Editorial: UC’s $175 million in hidden funds might not be $175 million — and they might not be hidden
Has the University of California been overpaying many of its managers, as a new audit alleges? Should it reverse its planned tuition increase because it allegedly has tens of millions of “hidden” dollars, as the lieutenant governor proposes? Did UC President Janet Napolitano interfere with the campuses’ responses to the auditor’s work? Has she been misspending huge sums on amorphous priorities that have nothing to do with students? Yes, no, possibly, and this situation is far more complicated than the searing state audit might lead people to believe at first.
According to the report released by State Auditor Elaine Howle, the UC Office of the President has been hiding $175 million in surplus money while clamoring for bigger budgets. The audit raised immediate howls of protest against UC’s constitutionally protected independence from the Legislature; it also evoked memories of the scandalous 2012 revelation that the California parks system had secretly amassed $54 million in reserves while cutting park services and threatening to close parks for lack of money.
Lt. Gov. Gavin Newsom, also a UC regent by virtue of his state position, immediately leaped forward with a demand that UC rescind its recent, modest tuition increase, even though he has no way of knowing whether the $175 million is even available or adequate to cover looming costs. His remarks came off more like political pandering than thoughtful stewardship of higher education.
It’s naïve to read the audit without also considering the troubling political backdrop.
In fact, before state residents — or members of two committees that will hold a joint meeting on the audit this week — start screaming “Scandal,” they should take a closer look at where the ostensibly hidden funds come from and where they go. Most of the money, according to Napolitano, is restricted funding, such as grants for specific research at various campuses, that is funneled through her office, which must forward the money to the recipient; Napolitano says she can’t spend it for any other purpose. The audit committee needs to get to the bottom of that. If Napolitano is right, the audit is off base.
The audit puzzlingly implies that non-restricted funds are either being hoarded or misspent on illegitimate uses instead of direct student services. One of the supposedly problematic projects it names is UC’s Washington Center in the District of Columbia, where students from all campuses are eligible to live in a dorm and take courses. If this isn’t a direct student service, it’s hard to imagine what is. Other uses of the money include helping undocumented students who fear deportation and reducing UC’s carbon footprint.
What’s left over, according to Napolitano, is $38 million in actual reserves. Again, if she’s right, this would be a prudent sum to set aside for rainy days.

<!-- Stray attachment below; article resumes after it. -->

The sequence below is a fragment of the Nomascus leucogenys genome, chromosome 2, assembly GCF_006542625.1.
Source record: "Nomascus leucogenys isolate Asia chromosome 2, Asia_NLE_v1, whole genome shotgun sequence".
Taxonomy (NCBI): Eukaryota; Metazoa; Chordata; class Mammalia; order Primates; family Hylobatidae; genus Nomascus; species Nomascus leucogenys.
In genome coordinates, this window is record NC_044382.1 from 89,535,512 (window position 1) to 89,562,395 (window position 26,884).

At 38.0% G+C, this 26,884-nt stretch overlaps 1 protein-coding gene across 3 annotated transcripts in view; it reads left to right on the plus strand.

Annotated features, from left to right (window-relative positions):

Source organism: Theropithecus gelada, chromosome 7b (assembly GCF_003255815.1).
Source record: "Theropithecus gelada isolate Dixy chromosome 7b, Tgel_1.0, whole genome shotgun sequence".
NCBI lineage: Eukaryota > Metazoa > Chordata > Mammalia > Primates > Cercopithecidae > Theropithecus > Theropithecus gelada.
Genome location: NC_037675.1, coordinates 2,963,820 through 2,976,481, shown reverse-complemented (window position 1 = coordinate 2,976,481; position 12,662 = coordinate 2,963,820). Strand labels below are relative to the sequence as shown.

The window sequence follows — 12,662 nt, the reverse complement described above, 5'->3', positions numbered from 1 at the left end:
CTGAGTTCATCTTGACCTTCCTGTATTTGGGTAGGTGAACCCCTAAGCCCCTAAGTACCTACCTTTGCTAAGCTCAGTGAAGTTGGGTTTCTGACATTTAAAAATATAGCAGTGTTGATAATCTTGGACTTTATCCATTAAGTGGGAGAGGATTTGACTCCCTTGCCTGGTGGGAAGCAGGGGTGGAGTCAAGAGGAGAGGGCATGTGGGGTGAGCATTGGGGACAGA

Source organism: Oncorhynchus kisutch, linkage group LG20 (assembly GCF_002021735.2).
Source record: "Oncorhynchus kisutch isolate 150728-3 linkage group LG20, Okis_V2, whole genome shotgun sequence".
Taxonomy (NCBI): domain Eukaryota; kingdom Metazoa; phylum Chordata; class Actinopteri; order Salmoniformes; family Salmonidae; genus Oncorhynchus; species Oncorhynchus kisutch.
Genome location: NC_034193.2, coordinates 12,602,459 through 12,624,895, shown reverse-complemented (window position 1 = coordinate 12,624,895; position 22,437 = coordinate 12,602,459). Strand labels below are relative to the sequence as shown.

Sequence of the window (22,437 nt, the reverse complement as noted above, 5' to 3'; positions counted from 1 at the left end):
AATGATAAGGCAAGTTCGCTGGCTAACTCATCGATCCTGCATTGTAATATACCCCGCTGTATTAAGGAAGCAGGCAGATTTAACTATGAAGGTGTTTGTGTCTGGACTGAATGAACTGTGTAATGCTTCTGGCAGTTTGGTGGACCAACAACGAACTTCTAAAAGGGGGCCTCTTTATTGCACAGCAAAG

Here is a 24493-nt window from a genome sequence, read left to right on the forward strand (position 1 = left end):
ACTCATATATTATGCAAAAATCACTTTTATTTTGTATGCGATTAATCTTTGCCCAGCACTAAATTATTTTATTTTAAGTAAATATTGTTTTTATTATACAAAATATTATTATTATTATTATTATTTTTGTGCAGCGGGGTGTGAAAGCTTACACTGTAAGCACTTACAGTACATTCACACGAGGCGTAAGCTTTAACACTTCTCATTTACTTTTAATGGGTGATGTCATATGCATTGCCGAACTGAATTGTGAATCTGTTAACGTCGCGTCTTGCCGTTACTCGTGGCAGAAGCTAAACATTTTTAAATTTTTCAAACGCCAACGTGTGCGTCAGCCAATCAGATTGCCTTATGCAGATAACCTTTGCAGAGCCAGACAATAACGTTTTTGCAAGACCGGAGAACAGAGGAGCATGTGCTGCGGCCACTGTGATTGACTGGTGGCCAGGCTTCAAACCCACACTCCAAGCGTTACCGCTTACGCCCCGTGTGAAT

That’s not to say the audit is without potential value. UC acknowledged awhile back that it was overcompensating some managers, and Napolitano said she’s already in the process of fixing the problem. The audit also identified some funding streams that might be better spent on courses or libraries. Does UC really need partnerships with Mexican universities, to the tune of $3 million over two years?
UC has its own history of resisting change. It defended its high salaries, benefits and notoriously lush perks for years before conceding they were wrong. The university wisely admitted more out-of-state students during lean years; their higher tuition helped keep UC running. But once things got better, Napolitano was slow to make room for more in-state students. And if she interfered with campus responses to the audit, which Howle says suddenly got rosier after the president’s office reviewed them, that’s unacceptable.
Still, it’s naïve to read the audit without also considering the troubling political backdrop. This is the eighth audit of UC in just a few years, urged on by legislators who have their own vision of UC’s mission and their own political agendas. They have long hinted at — or openly advocated — giving the Legislature and governor more control over the university and its educational priorities. What’s stopping them? The California Constitution, which grants the regents that authority.
It was smart to give UC that autonomy. Politicians make notoriously lousy educators, and their handling of the state’s public schools should give no one any confidence in their ability to run one of the world’s great universities. The audit’s call for a tighter leash on UC’s operations seems unfounded at this point.
The joint committee meeting this week needs to be a genuine search for truth, not a stage for political rhetoric or unfounded attack.
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